Changes in subjective quality of life after the economic crisis in Hungary

Eva Ivony


This paper is written to describe the changes in the subjective quality of life of the Hungarian population and its different social-demographic groups after the economic and financial crisis of 2008. These changes are analyzed in this study based on pooled cross-sectional data from the European Social Surveys by using a multidimensional quality of life index. Applying the difference-indifferences method, the study compares two periods: before and after the crisis. The theoretical frame of this research is given by the early welfare theory of Eric Allardt (1973), and its revised version from 1993. Results show that the average subjective quality of life of Hungarians had not changed significantly by 2012. However, the quality-of-life differences of groups specified by marital status and labor market presence increased after the crisis, but that of other dichotomous groups determined on the bases of subjective health, safety and income adequacy did not. In addition, the life quality benefits of the optimists also increased by 2012. These findings are valid despite the fact that the year 2012 can be viewed as the culminated effect of the recovery period, according to several macroeconomic, inequality and subjective indicators. Overall, the study is novel in three ways: first, it examines not simply the effect of the economic crisis of 2008 on subjective quality of life, but also its effect on the difference between social groups; second, the research employs a new multidimensional index for evaluating subjective quality of life; and third, it provides new evidence to support set-point theory.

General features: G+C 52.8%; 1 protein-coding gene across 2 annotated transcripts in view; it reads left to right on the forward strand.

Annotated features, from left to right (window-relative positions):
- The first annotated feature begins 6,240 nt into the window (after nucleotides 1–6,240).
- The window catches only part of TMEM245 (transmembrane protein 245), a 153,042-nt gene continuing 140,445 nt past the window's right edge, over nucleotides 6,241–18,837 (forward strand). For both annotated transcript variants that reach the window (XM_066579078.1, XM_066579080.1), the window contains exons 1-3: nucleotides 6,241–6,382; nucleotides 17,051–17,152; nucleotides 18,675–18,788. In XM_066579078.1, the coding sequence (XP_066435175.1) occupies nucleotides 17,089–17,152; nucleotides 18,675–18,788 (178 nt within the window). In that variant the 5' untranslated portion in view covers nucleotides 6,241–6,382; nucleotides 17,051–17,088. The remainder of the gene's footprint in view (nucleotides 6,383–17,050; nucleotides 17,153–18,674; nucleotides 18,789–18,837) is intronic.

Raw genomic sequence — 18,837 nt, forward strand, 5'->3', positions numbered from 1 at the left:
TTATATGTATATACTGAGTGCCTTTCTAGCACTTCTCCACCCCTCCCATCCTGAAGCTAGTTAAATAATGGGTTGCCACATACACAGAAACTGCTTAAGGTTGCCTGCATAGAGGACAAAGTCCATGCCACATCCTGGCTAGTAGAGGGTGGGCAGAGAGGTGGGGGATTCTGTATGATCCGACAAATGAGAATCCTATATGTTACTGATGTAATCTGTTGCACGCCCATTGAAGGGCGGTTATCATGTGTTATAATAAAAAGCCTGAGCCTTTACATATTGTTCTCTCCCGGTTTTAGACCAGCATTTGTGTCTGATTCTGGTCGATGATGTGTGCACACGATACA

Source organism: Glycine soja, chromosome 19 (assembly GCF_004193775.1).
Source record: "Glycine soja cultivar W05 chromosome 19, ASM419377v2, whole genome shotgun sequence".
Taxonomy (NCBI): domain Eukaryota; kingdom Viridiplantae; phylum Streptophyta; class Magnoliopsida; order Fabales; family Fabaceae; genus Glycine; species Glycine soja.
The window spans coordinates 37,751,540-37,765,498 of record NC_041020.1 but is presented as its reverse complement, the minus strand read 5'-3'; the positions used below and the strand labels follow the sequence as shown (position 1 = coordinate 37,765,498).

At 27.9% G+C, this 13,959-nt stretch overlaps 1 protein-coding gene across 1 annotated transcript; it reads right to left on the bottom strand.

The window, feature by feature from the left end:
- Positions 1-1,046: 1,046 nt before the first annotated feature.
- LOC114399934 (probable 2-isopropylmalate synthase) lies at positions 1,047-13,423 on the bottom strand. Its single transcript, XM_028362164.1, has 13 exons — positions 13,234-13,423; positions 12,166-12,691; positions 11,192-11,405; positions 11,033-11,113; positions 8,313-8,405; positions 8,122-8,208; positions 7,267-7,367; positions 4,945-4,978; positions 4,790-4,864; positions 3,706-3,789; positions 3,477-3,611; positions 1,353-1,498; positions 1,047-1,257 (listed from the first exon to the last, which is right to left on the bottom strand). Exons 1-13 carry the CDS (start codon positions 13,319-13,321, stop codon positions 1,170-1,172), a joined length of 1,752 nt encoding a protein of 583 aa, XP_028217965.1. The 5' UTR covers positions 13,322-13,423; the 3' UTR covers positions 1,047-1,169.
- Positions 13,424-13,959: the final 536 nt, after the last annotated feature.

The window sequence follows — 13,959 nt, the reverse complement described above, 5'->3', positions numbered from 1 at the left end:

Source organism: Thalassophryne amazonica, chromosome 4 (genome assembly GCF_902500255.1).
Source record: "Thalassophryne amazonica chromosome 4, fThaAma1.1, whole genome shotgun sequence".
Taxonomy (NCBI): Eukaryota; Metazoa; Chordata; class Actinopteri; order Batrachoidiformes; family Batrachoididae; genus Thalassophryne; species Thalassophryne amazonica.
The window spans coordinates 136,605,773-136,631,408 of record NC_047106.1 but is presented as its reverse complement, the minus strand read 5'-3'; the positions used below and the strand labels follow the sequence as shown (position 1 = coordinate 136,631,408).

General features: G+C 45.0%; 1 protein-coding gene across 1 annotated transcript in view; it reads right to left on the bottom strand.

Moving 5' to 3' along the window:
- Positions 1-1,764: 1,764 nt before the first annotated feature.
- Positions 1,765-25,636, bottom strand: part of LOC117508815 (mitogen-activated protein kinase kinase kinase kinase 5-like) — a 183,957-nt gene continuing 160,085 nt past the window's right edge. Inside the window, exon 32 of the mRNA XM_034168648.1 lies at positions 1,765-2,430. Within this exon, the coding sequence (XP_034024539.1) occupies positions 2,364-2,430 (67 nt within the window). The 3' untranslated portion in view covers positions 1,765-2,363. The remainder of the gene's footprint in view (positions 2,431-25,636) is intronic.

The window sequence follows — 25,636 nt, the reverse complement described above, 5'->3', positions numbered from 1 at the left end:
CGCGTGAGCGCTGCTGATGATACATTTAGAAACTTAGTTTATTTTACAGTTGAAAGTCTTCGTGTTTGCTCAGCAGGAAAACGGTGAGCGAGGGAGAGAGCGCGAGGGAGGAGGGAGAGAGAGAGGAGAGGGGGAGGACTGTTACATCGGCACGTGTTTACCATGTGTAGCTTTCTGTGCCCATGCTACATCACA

crisis, having-loving-being, subjective quality of life

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ISSN: 2062-087X

DOI: 10.14267/issn.2062-087X